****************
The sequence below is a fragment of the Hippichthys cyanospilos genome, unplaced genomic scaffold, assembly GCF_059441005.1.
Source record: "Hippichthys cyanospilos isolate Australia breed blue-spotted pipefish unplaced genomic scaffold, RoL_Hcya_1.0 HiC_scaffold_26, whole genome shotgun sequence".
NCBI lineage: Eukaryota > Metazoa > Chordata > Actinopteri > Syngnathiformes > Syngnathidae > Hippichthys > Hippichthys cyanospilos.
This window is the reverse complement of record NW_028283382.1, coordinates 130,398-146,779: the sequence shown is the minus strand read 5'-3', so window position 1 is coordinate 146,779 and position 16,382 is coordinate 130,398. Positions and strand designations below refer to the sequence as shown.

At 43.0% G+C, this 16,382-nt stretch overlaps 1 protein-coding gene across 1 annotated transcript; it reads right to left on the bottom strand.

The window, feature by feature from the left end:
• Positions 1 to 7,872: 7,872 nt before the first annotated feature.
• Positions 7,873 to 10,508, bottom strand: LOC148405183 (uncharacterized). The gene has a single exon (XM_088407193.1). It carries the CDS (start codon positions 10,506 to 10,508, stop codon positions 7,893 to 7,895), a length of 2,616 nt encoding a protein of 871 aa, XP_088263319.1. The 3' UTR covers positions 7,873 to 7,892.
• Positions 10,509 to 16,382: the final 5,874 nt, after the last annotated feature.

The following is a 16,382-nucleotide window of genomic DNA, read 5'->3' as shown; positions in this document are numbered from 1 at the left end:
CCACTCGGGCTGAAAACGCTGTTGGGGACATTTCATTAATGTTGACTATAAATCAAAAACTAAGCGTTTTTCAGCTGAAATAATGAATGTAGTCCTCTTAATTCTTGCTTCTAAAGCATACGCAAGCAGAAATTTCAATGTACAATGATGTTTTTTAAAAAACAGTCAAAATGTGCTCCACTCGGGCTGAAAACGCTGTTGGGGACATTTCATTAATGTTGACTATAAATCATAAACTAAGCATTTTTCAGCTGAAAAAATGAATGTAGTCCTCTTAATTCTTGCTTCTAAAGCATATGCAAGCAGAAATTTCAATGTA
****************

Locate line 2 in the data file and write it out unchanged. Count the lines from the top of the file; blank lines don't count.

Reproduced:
Source record: "Hippichthys cyanospilos isolate Australia breed blue-spotted pipefish unplaced genomic scaffold, RoL_Hcya_1.0 HiC_scaffold_26, whole genome shotgun sequence".